Minister of Health Dr Joe Phaahla says they are taking a number of measures to crackdown on teenage pregnancy, including reporting cases of pregnant girls as young as 10 years old to relevant institutions.
Phaahla said healthcare workers were now forced to report cases of pregnant girls below the age of 18 years.
The Department of Health and Department of Basic Education have over the last few years complained about the high rate of pregnant schoolgirls.
The Department of Basic Education said recently there were 90,000 schoolgirls who got pregnant every year and this includes girls between the ages of 10 and 14-years-old.
Phaahla, who was replying to a written parliamentary question from EFF MP Naledi Chirwa on 10-year-old girls in health facilities, said they were taking a number of measures to deal with teenage pregnancy.
He said one of the issues was that healthcare workers must report cases of gender-based violence.
The health workers have an obligation to report cases of pregnant girls below the age of 18. Sex with minors is statutory rape.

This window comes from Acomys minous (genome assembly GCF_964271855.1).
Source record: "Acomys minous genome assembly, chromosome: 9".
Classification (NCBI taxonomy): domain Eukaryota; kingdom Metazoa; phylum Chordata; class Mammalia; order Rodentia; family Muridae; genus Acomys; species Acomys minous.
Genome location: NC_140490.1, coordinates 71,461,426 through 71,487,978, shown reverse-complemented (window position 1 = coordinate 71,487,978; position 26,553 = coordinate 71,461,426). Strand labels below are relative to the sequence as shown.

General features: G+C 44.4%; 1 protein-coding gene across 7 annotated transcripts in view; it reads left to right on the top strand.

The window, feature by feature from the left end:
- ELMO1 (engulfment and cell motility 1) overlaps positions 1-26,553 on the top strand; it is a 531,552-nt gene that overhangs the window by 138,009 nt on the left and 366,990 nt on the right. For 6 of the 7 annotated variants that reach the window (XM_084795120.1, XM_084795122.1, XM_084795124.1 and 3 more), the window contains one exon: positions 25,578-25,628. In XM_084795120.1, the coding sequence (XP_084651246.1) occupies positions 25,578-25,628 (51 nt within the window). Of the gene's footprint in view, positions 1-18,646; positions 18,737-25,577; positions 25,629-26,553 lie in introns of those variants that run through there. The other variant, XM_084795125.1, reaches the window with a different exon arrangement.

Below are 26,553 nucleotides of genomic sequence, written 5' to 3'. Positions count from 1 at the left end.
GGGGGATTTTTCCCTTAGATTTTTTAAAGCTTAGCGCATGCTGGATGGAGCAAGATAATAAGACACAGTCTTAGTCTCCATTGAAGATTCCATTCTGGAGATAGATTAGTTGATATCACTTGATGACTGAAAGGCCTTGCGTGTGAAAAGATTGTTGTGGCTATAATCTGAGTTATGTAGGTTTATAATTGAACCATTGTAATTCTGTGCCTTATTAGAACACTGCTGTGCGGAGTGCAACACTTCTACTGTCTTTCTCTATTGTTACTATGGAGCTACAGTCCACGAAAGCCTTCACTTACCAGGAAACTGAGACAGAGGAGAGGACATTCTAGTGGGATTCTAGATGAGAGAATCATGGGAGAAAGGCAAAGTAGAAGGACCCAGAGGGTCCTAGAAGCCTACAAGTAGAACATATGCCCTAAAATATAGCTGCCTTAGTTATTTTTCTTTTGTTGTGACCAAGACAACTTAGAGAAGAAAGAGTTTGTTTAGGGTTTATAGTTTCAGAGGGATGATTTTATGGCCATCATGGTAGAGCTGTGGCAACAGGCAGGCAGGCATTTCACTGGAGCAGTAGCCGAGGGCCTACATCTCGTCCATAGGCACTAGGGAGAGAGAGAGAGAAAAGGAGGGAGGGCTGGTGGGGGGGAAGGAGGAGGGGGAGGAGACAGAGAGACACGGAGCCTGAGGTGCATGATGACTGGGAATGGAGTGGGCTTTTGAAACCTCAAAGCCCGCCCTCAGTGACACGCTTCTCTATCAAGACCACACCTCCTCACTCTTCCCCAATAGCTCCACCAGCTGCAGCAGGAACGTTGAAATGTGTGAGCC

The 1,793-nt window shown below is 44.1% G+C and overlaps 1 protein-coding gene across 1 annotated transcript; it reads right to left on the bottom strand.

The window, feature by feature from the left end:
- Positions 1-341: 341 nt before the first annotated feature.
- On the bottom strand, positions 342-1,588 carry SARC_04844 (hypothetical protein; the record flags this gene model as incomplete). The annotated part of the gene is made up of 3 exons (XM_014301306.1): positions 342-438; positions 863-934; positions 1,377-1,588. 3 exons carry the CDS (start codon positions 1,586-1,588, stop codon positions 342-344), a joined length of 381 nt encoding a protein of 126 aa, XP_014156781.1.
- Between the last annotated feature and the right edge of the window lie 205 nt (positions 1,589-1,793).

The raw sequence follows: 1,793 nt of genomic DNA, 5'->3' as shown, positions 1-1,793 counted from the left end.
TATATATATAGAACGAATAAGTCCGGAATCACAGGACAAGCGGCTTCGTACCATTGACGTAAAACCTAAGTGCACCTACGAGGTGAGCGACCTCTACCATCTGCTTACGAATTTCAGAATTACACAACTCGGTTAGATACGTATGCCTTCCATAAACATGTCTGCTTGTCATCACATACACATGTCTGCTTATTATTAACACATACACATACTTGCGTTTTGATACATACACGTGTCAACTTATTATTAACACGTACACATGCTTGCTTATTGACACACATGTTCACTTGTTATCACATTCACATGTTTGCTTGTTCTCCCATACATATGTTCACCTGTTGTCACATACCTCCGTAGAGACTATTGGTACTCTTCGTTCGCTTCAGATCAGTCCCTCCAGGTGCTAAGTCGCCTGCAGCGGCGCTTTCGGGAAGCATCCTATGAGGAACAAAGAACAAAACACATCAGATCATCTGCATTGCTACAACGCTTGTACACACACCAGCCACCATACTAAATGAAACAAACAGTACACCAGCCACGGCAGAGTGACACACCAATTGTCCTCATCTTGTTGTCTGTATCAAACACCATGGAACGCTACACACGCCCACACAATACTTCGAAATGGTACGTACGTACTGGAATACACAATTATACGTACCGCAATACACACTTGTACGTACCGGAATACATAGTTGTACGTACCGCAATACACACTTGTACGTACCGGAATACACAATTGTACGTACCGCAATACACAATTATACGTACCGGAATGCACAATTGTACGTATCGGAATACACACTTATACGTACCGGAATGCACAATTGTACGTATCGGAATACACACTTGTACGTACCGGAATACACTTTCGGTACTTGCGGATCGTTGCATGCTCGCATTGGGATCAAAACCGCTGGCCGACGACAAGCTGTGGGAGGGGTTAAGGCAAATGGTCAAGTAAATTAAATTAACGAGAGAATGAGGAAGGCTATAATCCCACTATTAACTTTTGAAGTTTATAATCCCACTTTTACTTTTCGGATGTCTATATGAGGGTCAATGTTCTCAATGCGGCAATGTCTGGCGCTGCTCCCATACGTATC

“It is mandatory that health care providers report any cases of every pregnant woman below the age of 18 that point adverse incidents to social services for further management,” said Phaahla.
He said the maternity unit in hospitals has guidelines in dealing with cases of pregnant girls.
He said part of the work they do is to screen pregnant girls and women for any signs of sexual violence when they come to health facilities.
“During the Antenatal care visit, every pregnant woman, irrespective of age, must be screened for possible intimate partner violence. Every pregnant woman must be screened for mental health problems,” said Phaahla.
He added they refer some of the cases of 10-14 year-old girls, who are pregnant, to the National Prosecuting Authority’s Thuthuzela Care Centres.
The Thuthuzela Care Centres work with other government departments.